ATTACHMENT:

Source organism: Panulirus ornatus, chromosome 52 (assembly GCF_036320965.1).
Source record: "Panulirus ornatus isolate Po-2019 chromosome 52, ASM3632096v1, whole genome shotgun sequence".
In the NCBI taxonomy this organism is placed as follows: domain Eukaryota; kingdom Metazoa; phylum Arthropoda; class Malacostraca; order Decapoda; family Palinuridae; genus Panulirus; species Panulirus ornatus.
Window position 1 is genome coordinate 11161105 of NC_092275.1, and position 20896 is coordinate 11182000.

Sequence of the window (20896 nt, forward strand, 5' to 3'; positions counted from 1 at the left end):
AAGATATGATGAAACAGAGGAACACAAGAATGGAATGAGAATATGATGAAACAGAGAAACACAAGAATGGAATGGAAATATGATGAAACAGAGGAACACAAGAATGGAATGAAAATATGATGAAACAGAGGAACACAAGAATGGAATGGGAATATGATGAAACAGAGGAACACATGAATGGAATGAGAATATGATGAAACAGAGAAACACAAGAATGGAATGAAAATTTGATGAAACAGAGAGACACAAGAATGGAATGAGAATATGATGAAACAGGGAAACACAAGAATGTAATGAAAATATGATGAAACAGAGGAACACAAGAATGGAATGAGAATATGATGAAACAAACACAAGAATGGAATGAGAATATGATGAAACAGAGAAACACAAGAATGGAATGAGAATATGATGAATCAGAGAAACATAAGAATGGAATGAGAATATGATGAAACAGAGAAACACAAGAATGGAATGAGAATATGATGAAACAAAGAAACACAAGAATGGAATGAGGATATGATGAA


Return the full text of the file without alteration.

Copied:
Source organism: Panulirus ornatus, chromosome 52 (assembly GCF_036320965.1).
Source record: "Panulirus ornatus isolate Po-2019 chromosome 52, ASM3632096v1, whole genome shotgun sequence".
In the NCBI taxonomy this organism is placed as follows: domain Eukaryota; kingdom Metazoa; phylum Arthropoda; class Malacostraca; order Decapoda; family Palinuridae; genus Panulirus; species Panulirus ornatus.
Window position 1 is genome coordinate 11161105 of NC_092275.1, and position 20896 is coordinate 11182000.

Sequence of the window (20896 nt, forward strand, 5' to 3'; positions counted from 1 at the left end):
AAGATATGATGAAACAGAGGAACACAAGAATGGAATGAGAATATGATGAAACAGAGAAACACAAGAATGGAATGGAAATATGATGAAACAGAGGAACACAAGAATGGAATGAAAATATGATGAAACAGAGGAACACAAGAATGGAATGGGAATATGATGAAACAGAGGAACACATGAATGGAATGAGAATATGATGAAACAGAGAAACACAAGAATGGAATGAAAATTTGATGAAACAGAGAGACACAAGAATGGAATGAGAATATGATGAAACAGGGAAACACAAGAATGTAATGAAAATATGATGAAACAGAGGAACACAAGAATGGAATGAGAATATGATGAAACAAACACAAGAATGGAATGAGAATATGATGAAACAGAGAAACACAAGAATGGAATGAGAATATGATGAATCAGAGAAACATAAGAATGGAATGAGAATATGATGAAACAGAGAAACACAAGAATGGAATGAGAATATGATGAAACAAAGAAACACAAGAATGGAATGAGGATATGATGAA